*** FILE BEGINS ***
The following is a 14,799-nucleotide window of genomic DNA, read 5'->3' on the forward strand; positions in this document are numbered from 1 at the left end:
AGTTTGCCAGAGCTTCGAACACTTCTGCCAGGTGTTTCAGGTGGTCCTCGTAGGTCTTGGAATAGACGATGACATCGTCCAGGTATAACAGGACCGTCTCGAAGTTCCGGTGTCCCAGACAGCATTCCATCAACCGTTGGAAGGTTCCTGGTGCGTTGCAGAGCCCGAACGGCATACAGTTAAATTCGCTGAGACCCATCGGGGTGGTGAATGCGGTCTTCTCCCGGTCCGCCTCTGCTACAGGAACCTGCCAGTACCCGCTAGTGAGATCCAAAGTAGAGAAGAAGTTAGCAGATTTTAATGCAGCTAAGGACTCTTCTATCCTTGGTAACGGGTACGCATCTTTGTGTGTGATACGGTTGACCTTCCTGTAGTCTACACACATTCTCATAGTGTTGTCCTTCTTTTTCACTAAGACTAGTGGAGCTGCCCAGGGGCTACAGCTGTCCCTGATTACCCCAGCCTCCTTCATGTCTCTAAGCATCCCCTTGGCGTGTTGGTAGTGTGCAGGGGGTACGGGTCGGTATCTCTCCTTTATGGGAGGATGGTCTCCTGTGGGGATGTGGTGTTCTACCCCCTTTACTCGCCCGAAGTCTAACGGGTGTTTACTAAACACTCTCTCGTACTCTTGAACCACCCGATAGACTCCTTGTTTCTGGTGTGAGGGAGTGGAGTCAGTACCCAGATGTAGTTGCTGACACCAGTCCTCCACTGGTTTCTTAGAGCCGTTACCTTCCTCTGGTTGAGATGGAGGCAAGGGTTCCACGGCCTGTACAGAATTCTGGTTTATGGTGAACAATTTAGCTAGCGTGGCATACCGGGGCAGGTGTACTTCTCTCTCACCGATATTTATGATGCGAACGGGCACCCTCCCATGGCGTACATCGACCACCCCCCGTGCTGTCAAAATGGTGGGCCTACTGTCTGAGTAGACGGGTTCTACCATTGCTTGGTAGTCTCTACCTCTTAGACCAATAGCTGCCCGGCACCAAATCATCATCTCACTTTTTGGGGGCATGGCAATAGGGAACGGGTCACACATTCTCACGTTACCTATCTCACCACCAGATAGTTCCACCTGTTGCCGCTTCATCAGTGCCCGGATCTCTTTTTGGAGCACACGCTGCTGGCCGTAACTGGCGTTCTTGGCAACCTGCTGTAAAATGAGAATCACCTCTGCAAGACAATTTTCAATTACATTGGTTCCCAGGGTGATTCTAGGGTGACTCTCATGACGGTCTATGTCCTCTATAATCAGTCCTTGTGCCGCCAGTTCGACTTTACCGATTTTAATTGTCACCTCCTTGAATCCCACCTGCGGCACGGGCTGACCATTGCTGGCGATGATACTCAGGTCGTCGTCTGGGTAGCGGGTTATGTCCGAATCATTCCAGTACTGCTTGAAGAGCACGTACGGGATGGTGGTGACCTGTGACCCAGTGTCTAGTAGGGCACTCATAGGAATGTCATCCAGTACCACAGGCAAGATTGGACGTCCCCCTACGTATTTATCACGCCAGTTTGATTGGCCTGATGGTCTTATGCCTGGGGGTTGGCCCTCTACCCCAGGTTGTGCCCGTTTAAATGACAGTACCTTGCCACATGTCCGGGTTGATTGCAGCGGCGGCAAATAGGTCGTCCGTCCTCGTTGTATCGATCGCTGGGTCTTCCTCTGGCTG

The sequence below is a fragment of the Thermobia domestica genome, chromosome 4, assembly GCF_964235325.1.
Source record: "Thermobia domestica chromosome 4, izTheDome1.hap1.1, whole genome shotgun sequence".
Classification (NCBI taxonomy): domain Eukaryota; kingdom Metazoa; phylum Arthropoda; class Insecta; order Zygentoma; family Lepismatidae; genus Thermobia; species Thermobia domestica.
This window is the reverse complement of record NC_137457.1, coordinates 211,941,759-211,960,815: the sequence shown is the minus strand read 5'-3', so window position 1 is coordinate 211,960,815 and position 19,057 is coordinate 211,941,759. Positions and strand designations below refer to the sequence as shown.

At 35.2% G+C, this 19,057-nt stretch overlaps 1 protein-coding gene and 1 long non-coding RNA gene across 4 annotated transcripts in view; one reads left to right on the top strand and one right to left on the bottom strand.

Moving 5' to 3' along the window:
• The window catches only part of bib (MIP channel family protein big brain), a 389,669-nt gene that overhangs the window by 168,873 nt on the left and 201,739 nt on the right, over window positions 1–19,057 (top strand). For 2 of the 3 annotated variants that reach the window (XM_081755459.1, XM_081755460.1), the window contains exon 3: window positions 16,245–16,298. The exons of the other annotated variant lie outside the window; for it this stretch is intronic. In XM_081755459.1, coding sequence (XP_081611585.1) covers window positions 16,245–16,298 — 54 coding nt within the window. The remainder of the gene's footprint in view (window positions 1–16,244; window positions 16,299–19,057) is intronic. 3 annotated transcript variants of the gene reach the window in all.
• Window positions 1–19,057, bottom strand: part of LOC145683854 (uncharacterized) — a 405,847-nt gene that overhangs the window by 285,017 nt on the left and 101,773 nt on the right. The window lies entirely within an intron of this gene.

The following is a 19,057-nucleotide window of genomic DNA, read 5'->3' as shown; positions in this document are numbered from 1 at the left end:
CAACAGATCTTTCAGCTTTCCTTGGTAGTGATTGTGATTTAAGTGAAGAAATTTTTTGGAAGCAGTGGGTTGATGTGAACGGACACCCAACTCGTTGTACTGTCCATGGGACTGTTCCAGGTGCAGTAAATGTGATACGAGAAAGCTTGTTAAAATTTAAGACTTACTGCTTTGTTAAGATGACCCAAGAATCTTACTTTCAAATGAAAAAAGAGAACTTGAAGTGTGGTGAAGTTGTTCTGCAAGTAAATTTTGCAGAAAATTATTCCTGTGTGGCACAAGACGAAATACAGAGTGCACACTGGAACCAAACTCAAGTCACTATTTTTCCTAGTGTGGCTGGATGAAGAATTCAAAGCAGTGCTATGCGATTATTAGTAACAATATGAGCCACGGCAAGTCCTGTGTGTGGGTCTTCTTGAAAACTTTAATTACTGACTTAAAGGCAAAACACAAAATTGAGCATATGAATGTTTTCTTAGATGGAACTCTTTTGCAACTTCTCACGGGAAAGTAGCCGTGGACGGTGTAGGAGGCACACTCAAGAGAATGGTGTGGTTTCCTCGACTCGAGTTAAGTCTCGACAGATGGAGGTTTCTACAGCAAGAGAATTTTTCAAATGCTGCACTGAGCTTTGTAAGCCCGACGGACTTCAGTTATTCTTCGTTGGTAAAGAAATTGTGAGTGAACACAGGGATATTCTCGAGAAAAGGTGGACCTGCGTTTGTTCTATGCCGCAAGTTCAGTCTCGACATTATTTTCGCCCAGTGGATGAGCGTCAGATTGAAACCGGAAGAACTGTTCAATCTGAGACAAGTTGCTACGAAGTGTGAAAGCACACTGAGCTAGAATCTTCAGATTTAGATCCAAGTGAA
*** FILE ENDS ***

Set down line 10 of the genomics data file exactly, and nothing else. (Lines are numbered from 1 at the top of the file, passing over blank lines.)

• Window positions 1–19,057, bottom strand: part of LOC145683854 (uncharacterized) — a 405,847-nt gene that overhangs the window by 285,017 nt on the left and 101,773 nt on the right. The window lies entirely within an intron of this gene.